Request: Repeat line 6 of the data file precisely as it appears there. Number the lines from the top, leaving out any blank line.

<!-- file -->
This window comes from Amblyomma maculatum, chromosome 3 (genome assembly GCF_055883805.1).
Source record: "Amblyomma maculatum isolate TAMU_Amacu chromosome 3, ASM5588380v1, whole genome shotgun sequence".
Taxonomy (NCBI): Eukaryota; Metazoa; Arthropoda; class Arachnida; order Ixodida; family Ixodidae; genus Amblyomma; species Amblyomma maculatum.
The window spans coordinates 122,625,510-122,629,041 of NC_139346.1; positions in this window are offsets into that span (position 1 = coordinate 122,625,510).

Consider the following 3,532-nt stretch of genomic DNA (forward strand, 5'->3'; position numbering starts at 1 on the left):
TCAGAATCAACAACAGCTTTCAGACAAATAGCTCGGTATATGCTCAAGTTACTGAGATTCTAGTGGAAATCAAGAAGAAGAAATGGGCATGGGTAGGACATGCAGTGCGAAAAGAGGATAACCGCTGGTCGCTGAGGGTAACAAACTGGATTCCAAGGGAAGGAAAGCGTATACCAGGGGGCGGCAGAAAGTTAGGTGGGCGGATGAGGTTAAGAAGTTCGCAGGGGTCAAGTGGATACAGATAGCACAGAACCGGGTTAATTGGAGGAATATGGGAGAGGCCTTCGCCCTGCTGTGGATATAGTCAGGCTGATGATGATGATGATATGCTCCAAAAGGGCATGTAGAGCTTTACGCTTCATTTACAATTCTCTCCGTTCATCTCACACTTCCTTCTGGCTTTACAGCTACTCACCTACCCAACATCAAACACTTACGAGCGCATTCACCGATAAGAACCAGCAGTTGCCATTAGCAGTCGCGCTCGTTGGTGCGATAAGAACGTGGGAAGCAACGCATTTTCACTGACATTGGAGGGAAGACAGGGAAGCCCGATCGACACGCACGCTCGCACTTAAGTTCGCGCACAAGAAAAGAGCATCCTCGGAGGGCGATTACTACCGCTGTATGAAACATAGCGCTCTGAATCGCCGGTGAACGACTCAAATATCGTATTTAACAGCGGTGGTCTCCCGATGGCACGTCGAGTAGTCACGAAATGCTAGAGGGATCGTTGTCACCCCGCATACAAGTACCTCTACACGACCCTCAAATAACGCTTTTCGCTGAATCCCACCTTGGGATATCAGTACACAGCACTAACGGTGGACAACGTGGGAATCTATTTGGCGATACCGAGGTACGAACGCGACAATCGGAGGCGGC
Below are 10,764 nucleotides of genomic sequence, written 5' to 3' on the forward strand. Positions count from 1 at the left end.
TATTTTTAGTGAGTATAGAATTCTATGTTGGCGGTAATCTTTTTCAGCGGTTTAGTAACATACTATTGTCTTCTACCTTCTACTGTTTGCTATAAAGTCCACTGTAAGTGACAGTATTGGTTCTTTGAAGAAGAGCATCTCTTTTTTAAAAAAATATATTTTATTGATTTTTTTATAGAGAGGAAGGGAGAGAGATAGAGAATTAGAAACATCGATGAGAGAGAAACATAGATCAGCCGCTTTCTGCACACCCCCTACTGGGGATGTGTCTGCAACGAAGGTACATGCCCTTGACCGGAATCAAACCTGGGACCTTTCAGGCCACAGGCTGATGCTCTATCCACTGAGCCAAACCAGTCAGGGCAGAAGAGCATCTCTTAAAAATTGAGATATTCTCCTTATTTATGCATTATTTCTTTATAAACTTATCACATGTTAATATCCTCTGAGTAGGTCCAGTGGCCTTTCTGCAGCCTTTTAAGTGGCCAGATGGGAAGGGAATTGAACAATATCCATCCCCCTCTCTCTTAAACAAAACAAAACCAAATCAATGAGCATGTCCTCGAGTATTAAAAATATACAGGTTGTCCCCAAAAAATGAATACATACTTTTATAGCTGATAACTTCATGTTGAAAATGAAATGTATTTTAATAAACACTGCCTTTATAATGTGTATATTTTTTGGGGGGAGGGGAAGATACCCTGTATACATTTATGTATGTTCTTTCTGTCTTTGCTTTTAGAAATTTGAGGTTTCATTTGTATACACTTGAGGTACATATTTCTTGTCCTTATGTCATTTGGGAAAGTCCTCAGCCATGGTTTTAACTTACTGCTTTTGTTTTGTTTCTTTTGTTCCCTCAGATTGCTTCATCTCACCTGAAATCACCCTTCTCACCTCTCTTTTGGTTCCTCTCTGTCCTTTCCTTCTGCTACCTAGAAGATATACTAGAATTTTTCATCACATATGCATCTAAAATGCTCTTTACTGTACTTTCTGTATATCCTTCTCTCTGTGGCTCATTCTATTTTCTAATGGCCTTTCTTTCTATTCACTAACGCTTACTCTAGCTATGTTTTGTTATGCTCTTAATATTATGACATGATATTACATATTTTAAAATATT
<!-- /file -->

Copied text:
TCAGAATCAACAACAGCTTTCAGACAAATAGCTCGGTATATGCTCAAGTTACTGAGATTCTAGTGGAAATCAAGAAGAAGAAATGGGCATGGGTAGGACATGCAGTGCGAAAAGAGGATAACCGCTGGTCGCTGAGGGTAACAAACTGGATTCCAAGGGAAGGAAAGCGTATACCAGGGGGCGGCAGAAAGTTAGGTGGGCGGATGAGGTTAAGAAGTTCGCAGGGGTCAAGTGGATACAGATAGCACAGAACCGGGTTAATTGGAGGAATATGGGAGAGGCCTTCGCCCTGCTGTGGATATAGTCAGGCTGATGATGATGATGATATGCTCCAAAAGGGCATGTAGAGCTTTACGCTTCATTTACAATTCTCTCCGTTCATCTCACACTTCCTTCTGGCTTTACAGCTACTCACCTACCCAACATCAAACACTTACGAGCGCATTCACCGATAAGAACCAGCAGTTGCCATTAGCAGTCGCGCTCGTTGGTGCGATAAGAACGTGGGAAGCAACGCATTTTCACTGACATTGGAGGGAAGACAGGGAAGCCCGATCGACACGCACGCTCGCACTTAAGTTCGCGCACAAGAAAAGAGCATCCTCGGAGGGCGATTACTACCGCTGTATGAAACATAGCGCTCTGAATCGCCGGTGAACGACTCAAATATCGTATTTAACAGCGGTGGTCTCCCGATGGCACGTCGAGTAGTCACGAAATGCTAGAGGGATCGTTGTCACCCCGCATACAAGTACCTCTACACGACCCTCAAATAACGCTTTTCGCTGAATCCCACCTTGGGATATCAGTACACAGCACTAACGGTGGACAACGTGGGAATCTATTTGGCGATACCGAGGTACGAACGCGACAATCGGAGGCGGC